Tag Archives: scapegoating

The Story of David and Abigail
David Expects to be Treated Like a King Prematurely

David sent messengers to a rich man named Nabal, asking him to give David and his men something, anything he could find. David thought Nabal owed him something in exchange for not harming Nabal’s employees. But Nabal chose not to give David anything, since he didn’t even know who David was. So David took 400 men with him and went to attack Nabal and murder all the men who worked for him.

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David Expects to be Treated Like a King Prematurely
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The Story of the Priests of Nob
David Gets Away with Lying, Sacrilege, and Reckless Endangerment

David went to Nob with his companions, whoever they were. Ahimelek the priest wanted to know why David had come there alone, and David claimed that Saul had sent him on a secret mission.

The priest gave David some bread that only priests were allowed to eat, and he ate it. David knew that Saul’s servant Doeg would tell Saul that the priests of Nob had helped David. So he ran away to the land of the Philistines, and left the priests to their fate.

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David Gets Away with Lying, Sacrilege, and Reckless Endangerment
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The Story of the Rejection of Saul
Not Evil Enough to Please God

King Saul attacked his enemies, the Philistines, but the Israelite army was outnumbered and had almost no weapons, so they ran and hid. Saul tried making a burnt offering so God would help him. But then Samuel told him that was a foolish thing to do, and now God had rejected Saul and would have to find a new king for his people.

Later, Samuel told King Saul that God wanted him to break God’s law and kill all the people and animals in the city of Amalek for the sins of their ancestors. So Saul ambushed the city and killed all the people except the king of the Amalekites,1 and all the animals except the best ones, which his men were planning to sacrifice to God later. Then God realized that he had made a bad decision when he made Saul king. Because Saul had failed to kill everyone and everything immediately,2 God rejected Saul as king of his people. Again.

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Not Evil Enough to Please God
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God punishes the wrong people

Way too often, the God of the Bible punishes people not for what they’ve done, but for what other people have done.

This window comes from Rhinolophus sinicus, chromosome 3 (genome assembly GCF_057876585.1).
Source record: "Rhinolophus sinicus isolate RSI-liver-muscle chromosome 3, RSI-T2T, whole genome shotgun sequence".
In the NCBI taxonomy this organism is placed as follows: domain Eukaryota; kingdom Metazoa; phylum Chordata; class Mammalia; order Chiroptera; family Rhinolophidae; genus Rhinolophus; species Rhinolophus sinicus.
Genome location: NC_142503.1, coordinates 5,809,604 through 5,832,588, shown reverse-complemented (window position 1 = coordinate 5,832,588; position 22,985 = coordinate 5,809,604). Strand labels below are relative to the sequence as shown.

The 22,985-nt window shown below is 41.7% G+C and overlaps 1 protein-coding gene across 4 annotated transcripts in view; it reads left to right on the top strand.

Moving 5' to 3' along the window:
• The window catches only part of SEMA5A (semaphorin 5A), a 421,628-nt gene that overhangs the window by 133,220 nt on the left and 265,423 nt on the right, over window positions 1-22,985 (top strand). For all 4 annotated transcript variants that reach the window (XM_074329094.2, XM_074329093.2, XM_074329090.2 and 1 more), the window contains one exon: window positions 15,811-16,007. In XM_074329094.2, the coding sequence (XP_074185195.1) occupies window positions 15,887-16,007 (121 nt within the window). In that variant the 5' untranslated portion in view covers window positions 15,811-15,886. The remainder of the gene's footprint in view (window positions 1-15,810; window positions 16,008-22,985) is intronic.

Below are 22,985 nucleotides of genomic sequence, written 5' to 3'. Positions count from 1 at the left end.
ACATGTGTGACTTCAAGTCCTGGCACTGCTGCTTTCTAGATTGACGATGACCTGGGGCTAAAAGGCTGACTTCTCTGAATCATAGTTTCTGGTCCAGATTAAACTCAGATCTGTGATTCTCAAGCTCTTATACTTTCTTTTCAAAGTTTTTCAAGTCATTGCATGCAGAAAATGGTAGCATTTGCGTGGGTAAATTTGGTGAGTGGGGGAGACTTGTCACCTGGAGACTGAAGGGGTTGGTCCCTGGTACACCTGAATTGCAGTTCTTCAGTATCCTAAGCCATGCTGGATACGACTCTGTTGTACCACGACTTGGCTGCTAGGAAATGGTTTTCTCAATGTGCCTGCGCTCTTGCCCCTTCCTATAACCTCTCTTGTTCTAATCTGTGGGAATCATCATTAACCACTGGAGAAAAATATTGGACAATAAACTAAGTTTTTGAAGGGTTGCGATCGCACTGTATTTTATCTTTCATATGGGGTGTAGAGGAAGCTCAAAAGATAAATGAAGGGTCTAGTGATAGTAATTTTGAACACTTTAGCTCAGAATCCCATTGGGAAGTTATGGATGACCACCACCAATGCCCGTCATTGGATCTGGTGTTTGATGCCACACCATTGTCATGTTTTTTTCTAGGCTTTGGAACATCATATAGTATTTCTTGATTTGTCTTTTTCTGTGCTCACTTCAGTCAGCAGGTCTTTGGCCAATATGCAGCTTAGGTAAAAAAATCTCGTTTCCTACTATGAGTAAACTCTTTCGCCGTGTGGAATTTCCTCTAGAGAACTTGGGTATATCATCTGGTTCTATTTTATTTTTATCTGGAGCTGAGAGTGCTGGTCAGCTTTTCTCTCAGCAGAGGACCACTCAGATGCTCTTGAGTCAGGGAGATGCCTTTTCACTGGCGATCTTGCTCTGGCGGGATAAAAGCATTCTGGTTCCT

God accuses Nazirites of “sinning” just because they happened to be nearby when someone else died. Unless all Nazirites are like Samson, that probably wasn’t the Nazirite’s fault.

God told Aaron that if other people got too close to God’s stuff, God would kill Aaron along with them. Likewise, Moses said repeatedly that God got angry at him because of what the people did.

God’s law says if you find a person who has been killed, and you don’t know who did it, you can just blame it on a cow. Break the cow’s neck, and God’s bizarre sense of justice will be satisfied.

One time, God thought the Israelites deserved to die… but since he was biased in their favor, he decided to punish a bunch of other nations instead. God makes people drink from the cup of his wrath whether they deserve it or not.

God said because the king of Judah had broken a promise, the troops of Judah would be killed.

The book of Obadiah is all about what God’s planning to do to Edom. He says he’s going to turn everyone against that country and completely devastate them, and there will be no survivors. Why? It’s because of violence against Israel, but apparently the Edomites aren’t the ones who actually committed that violence. They just stood aloof while other nations invaded Israel. But God thought Edom was “like one of them”, and that was enough to make him want to kill all the Edomites.

Jesus (who the Bible says is God) found a man possessed by a legion of demons, which were tormenting the man. When Jesus confronted the demons, they expected to be tortured, or at least banished from the area. But Jesus didn’t end up punishing the demons at all. Instead, he let them do just what they wanted, which was to possess someone’s herd of 2000 pigs and make them drown themselves. So the innocent pigs died, and the innocent owner of the pigs lost his livestock. The demons, meanwhile, remained on the loose, let off the hook and free to continue causing trouble.